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Advisory Bulletin Targets Suspect Contractual Joint Ventures

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The HHS Office of Inspector General (OIG) today issued a special advisory bulletin that cautions health care providers serving Medicare and Medicaid beneficiaries against entering into joint venture arrangements that reward the provider for improper patient referrals in violation of the federal anti-kickback statute.

The bulletin focuses on certain complex contractual joint ventures that, at their core, use a combination of “shell” entities and subcontracting arrangements with freestanding providers of related health services, such as durable medical equipment or home oxygen suppliers, to disguise illegal kickbacks.

The OIG believes these arrangements have been proliferating, and that they potentially violate the anti-kickback statute, which makes it unlawful for anyone to knowingly and willfully solicit, receive, offer, or pay anything of value to induce referrals of items or services payable by a federal health care program. Among other concerns, kickbacks may adversely impact the programs because they distort medical decision-making, cause overutilization, increase costs, and result in unfair competition by freezing out competitors unwilling to pay kickbacks.

The bulletin offers several examples of suspect contractual arrangements that could provide the basis for law enforcement action. Characteristics of potentially problematic arrangements include:

  1. the owner is expanding into a related business that is wholly dependent on patient referrals from the existing business;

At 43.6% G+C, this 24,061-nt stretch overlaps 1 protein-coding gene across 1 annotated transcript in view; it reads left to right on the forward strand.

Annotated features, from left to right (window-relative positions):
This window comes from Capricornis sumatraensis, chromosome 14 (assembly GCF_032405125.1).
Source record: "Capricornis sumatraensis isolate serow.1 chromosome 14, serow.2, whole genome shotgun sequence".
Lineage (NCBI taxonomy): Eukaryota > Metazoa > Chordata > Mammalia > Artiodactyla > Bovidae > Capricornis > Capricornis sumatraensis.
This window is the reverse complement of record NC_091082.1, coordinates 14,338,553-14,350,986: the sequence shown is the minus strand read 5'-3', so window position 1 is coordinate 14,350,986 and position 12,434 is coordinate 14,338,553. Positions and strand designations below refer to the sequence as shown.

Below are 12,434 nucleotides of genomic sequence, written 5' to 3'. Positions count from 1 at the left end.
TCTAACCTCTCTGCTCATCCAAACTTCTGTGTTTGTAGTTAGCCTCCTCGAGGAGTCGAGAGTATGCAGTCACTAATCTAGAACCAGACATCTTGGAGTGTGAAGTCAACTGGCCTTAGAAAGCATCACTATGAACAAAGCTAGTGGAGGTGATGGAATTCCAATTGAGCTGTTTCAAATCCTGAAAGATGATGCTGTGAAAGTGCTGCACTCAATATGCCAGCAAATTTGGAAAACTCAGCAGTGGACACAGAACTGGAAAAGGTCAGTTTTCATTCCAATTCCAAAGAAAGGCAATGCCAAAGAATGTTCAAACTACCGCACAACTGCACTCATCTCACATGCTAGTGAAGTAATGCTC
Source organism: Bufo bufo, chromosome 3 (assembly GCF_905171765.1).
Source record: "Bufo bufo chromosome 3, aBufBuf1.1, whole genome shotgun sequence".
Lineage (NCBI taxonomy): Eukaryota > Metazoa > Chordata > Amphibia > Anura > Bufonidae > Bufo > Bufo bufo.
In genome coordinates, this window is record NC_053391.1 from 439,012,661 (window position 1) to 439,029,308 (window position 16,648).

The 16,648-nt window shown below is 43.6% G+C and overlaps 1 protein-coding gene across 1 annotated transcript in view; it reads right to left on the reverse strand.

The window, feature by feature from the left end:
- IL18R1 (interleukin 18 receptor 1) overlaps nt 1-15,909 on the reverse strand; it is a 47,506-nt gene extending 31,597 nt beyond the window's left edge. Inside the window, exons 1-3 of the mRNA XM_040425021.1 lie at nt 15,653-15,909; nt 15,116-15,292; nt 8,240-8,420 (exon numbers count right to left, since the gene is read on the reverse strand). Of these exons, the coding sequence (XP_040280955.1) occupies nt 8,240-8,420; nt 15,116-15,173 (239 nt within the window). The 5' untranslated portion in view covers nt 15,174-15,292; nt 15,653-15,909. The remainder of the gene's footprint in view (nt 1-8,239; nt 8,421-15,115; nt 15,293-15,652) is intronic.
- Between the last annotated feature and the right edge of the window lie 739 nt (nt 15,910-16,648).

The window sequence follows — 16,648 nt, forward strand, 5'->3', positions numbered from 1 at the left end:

2. the owner neither operates nor commits substantial resources to the new business;
  3. absent the contractual arrangement, the contracting entity would be a competitor; and
  4. payments to the owner are based on the owner’s referrals to the new business. Providers are warned that the presence of any of these or similar elements in a contractual joint venture potentially indicates a prohibited arrangement.

Violations of the anti-kickback statute constitute a felony punishable by a maximum fine of $25,000, imprisonment up to five years, or both. The OIG may also exclude violators from doing business with Medicare and the other federal health care programs, and impose civil money penalties up to $50,000.

The bulletin is another in a series of informational alerts periodically issued by the OIG to provide guidance to the health care industry to prevent fraud and abuse and promote high standards of ethical and lawful conduct. The new special advisory bulletin – Special Advisory Bulletin on Contractual Joint Ventures – will be published in the Federal Register. It also is available on the Office of Inspector General’s Web site at http://oig.hhs.gov/fraud/docs/alertsandbulletins/042303SABJointVentures.pdf